Luthen's Ship In Andor Appears To Borrow Elements From Abandoned Millennium Falcon Concepts

In the fourth and latest episode of "Andor," "Aldhani," viewers got another look at the inside and outside of a new "Star Wars" ship, piloted by Luthen Rael (Stellan Skarsgård). It's the same ship we saw at the very end of the third episode, "Reckoning," but Luthen and Cassian Andor (Diego Luna) were in such a hurry to get off Andor's planet, Ferrix, that they didn't have much time to stop and admire the ship's design. However, the inside of the cockpit somewhat resembles that of the most famous "Star Wars" ship of them all, the Millennium Falcon. And when Andor and Luthen set down on a new grassy planet, the titular Aldhani, in episode four, things have calmed down a little and we have a few more seconds to see the outside of the ship.

It turns out the ship's design may have borrowed a few elements from some redesigns of the Millennium Falcon that were worked up for another prequel, "Solo: A Star Wars Story," back while it was in preproduction. gave a behind-the-scenes glimpse of these designs back in 2018 when "Solo" was in the middle of its opening week in theaters. James Clyne was credited as a visual effects art director for ILM (Industrial Light & Magic) on that film, and he shared some of his early concepts, many of which involved filling in the open mandible on the front of the Millennium Falcon. Below, you can see some examples.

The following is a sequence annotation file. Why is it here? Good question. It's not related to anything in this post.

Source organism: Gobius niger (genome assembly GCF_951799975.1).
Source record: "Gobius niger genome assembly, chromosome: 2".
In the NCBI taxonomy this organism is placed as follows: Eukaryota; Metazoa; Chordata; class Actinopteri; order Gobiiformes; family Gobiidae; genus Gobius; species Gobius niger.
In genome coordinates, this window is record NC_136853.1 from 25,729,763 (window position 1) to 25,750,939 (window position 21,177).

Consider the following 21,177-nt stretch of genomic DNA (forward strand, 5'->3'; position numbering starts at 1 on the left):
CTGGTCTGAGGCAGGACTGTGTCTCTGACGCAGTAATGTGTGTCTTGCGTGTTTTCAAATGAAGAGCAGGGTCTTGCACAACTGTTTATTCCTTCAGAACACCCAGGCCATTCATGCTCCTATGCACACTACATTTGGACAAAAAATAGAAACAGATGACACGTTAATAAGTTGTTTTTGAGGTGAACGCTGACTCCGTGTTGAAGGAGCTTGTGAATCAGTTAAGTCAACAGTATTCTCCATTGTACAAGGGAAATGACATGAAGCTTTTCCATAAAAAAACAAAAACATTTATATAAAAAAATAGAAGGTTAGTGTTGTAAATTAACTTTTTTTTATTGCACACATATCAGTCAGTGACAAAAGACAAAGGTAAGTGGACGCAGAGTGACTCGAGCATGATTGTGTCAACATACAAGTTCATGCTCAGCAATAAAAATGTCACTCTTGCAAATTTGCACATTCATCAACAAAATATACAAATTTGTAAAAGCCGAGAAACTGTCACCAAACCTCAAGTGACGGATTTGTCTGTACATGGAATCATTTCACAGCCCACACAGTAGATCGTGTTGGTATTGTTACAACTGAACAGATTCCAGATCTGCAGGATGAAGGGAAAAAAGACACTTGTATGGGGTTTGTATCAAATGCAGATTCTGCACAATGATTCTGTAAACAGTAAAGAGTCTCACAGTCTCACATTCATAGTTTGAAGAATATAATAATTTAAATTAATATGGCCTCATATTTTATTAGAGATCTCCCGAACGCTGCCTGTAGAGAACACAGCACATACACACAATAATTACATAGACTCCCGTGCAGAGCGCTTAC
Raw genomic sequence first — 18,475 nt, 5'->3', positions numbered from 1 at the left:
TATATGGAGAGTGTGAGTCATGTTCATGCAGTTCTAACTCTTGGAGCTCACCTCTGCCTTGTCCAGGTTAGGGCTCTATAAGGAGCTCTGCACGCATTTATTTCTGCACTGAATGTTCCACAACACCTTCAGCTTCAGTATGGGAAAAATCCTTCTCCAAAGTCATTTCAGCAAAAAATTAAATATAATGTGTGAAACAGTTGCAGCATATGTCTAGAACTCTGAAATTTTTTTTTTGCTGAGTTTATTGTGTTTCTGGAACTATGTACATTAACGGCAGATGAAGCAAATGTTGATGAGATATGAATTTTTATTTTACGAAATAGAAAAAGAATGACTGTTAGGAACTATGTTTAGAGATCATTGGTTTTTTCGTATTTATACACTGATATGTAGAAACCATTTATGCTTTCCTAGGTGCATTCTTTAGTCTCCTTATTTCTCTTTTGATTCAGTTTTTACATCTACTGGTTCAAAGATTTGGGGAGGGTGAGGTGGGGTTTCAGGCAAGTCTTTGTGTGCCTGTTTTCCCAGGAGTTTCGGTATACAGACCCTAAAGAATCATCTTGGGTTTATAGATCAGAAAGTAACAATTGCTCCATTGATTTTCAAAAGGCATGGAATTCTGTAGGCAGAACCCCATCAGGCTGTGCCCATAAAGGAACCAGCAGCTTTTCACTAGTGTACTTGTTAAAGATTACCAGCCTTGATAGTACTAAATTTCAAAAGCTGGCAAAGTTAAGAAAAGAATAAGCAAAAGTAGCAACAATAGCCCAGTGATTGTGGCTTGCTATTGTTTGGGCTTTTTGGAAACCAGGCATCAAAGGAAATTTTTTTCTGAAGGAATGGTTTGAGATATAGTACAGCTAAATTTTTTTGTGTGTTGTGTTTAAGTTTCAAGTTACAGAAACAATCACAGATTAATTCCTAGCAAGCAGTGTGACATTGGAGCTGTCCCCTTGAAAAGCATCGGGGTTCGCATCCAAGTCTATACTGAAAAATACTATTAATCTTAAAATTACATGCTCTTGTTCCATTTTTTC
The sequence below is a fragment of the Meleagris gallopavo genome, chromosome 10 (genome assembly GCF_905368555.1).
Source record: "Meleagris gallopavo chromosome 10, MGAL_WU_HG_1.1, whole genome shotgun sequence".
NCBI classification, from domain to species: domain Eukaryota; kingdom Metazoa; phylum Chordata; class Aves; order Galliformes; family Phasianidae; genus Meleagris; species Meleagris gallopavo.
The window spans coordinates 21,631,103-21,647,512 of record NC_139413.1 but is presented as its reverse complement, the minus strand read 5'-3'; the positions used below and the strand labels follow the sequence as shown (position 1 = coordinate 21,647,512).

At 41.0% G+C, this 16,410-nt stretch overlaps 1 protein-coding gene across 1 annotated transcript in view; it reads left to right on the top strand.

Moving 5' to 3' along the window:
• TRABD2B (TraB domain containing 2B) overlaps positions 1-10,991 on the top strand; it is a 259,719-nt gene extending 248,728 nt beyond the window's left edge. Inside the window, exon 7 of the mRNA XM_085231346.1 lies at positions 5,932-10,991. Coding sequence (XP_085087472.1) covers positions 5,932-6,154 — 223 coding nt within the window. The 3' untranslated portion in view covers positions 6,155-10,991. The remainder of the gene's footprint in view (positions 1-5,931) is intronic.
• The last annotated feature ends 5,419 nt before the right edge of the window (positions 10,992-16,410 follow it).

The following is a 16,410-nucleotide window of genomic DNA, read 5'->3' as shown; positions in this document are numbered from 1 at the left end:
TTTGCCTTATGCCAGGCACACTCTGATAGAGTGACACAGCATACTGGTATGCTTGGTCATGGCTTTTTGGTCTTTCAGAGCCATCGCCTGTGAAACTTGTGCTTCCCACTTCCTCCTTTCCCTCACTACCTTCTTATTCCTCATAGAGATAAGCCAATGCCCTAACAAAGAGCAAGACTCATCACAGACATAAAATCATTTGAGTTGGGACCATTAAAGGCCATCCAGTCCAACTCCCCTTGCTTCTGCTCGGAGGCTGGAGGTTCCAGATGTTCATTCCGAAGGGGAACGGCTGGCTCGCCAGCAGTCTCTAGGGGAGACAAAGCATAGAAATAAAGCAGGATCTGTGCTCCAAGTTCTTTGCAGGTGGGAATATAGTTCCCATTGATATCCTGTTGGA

Burgers and space antiques

You'll notice that one of the drawings shows the Falcon with wings like a TIE Fighter. We don't have any official confirmation that these designs influenced that of Luthen's ship, but given the overall similarities with the cockpit, hull, and wings, it's not a stretch to think that they did.

We saw in episode four that Luthen's antique shop on Coruscant is packed with Easter eggs and that it pulls from many different alien cultures. Clyne doesn't appear to be listed as a crew member for "Andor;" Toby Britton, Gordon Champ, and Su Whitaker are among the names handling the series art direction. Yet if those old designs for "Solo" were being done in-house at ILM, someone there or at Lucasfilm could have very well dusted them off and pulled inspiration from them, much like Luthen himself harvesting antiques.

Back in 2020, one of the things we learned from the "Star Wars: Identities" exhibition — where Ralph McQuarrie and Joe Johnston 's original concept art was on display — was that the Millennium Falcon's asymmetrical cockpit design was itself leftover from an earlier ship. Funnily enough, George Lucas is said to have based the Falcon's radial shape on a hamburger, which goes along with what says about them "starting with basic shapes and adding exhaust ports and other myriad details to create a piece of machinery that seemed like a believable method for traversing the stars."

All I can say is, I'm still waiting for some enterprising (sorry, wrong franchise, I meant falconing) chef at "Star Wars:" Galaxy's Edge or some such place to put a Millennium Falcon burger on the cantina menu. In the meantime, "Andor" is streaming on Disney+.